In their report, they mention that 4,800 children in 2016 had elevated blood lead levels, and children are the most at-risk for elevated blood lead in low-income communities and communities of color, such as Trenton and Hamilton.
Isles receives grants that allows them to help remediate the homes of individuals who are below a certain income level.
“Trenton has a large amount of lower income housing stock that is not a healthy home. We do a lot of work with energy efficiency and mold remediation and other healthy home development,” Haygood says.
When these homes are remediated, Haygood has witnessed so many of them become “walkaways” because they usually have other damages such as mold and structural issues accompanying the lead, causing the homeowners to leave altogether.
“In Isles we have gone door to door asking if folks would like a free lead test,” Haygood says.
Isles is trying to address the cases they are aware of. However, Haygood says that they are working on gaining access to the Department of Health’s map, which identifies where lead concentrations are.
“We want to show people that this is an infrastructure issue. We’re poisoning kids, and they are ending up losing brain cells. Some have to go into special intervention and special-ed and it’s costing a lot,” Haygood says. “I don’t want to make the business case; this is really a moral and ethical case. Not only will lead remediation in the paint of your house increase your property value, it will stop kids from being poisoned, which saves society billions of dollars in the long run.”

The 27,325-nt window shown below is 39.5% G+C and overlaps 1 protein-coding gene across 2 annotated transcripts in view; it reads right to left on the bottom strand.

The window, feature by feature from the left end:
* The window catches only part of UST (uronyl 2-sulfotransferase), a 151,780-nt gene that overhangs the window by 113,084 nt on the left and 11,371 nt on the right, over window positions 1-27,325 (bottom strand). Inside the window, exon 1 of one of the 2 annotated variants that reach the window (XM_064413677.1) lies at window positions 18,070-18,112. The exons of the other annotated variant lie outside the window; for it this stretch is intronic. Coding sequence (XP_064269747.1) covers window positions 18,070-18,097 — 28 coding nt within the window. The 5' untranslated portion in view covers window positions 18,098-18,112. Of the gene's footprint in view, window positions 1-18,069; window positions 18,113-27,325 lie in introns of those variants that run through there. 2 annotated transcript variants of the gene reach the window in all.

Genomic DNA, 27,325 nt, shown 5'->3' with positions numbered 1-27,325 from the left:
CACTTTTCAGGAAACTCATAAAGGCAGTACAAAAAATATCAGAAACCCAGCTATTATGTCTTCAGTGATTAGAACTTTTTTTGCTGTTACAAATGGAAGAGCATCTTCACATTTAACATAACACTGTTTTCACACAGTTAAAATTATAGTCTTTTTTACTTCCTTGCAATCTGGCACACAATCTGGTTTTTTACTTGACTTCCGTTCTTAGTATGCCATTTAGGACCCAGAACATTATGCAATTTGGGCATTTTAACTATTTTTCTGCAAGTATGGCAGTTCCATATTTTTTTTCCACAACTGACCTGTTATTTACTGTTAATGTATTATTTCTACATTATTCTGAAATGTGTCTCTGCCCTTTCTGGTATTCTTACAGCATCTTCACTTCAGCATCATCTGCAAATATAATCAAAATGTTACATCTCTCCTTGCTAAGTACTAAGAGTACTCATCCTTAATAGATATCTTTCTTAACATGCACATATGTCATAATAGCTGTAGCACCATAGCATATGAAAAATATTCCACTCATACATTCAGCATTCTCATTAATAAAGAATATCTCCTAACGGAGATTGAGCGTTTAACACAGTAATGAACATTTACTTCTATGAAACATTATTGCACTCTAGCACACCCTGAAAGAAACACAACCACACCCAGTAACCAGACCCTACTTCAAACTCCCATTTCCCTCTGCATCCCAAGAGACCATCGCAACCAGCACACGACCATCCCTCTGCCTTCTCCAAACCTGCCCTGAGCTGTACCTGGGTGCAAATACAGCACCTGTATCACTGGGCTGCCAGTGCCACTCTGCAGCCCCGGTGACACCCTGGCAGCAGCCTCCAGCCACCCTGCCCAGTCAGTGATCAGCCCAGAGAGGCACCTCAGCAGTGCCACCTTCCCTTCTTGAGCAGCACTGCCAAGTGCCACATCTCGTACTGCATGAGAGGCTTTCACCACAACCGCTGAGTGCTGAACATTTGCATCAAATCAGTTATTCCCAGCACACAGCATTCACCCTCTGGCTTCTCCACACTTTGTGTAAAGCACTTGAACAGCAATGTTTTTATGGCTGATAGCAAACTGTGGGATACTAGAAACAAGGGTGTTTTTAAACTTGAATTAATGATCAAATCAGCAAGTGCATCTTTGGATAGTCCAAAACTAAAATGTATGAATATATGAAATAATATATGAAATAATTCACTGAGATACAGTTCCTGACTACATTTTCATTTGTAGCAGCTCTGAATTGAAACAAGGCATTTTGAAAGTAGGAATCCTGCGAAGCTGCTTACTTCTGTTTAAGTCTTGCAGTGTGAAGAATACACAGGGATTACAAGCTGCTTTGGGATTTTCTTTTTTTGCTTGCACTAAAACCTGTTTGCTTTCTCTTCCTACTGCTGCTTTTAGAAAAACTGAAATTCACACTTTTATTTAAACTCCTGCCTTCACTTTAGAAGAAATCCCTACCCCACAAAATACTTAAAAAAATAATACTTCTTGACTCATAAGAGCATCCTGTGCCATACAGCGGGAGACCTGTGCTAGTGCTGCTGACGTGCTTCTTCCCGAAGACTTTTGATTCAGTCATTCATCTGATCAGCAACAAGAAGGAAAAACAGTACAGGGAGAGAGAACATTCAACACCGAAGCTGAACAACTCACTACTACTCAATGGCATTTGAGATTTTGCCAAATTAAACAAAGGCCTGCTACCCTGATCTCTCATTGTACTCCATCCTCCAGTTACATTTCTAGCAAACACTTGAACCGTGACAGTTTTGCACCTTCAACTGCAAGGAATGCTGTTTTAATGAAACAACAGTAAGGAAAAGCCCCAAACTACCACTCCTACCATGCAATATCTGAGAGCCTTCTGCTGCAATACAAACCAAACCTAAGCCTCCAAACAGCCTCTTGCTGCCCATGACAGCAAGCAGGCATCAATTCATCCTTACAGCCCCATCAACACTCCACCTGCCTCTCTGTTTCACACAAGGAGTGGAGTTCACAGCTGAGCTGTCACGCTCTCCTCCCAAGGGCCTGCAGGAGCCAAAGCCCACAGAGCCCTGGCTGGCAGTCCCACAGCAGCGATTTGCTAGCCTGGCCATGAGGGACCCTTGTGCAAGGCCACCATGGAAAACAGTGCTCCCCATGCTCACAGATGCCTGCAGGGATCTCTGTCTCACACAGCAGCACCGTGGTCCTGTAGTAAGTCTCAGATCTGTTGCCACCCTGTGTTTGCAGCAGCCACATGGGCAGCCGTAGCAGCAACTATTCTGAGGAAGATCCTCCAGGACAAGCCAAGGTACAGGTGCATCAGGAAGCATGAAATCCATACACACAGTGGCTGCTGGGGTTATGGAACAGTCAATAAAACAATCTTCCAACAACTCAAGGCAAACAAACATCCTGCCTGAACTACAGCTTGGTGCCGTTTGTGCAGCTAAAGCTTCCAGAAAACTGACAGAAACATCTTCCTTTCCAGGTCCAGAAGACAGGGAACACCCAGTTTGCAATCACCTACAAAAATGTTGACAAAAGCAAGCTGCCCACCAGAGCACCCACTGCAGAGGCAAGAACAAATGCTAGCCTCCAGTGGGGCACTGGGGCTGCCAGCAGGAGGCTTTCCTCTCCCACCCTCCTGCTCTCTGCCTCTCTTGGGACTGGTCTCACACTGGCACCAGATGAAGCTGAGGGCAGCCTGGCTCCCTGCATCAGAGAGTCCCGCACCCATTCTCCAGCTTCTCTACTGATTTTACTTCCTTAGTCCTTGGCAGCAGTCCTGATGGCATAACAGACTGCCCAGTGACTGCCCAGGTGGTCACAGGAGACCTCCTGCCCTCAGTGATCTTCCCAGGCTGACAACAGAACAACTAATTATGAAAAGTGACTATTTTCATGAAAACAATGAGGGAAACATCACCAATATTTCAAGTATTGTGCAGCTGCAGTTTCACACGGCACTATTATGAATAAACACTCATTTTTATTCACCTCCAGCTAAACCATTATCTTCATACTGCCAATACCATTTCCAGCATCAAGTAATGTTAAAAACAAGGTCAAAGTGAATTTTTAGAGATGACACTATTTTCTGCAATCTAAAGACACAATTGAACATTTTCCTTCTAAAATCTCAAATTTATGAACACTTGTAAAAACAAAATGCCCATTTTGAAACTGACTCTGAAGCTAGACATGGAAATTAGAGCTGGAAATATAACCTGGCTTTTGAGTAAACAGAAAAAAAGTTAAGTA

Haygood considers the issue of lead a statewide and nationwide crisis. However, it is a crisis that can be fixed with adjustments to infrastructure.
Along with remediation of homes, many service lines need to be replaced that are coated in lead that bring water through the pipes to homes.
“With the water side, it’s a two-pronged solution: implement filters and replace lead service lines and all of the pipelines and plumbing fixtures that have lead,” Haygood said.
He hopes that the symposium will expand the conversation about lead throughout the state and generate solutions that will be integrated statewide.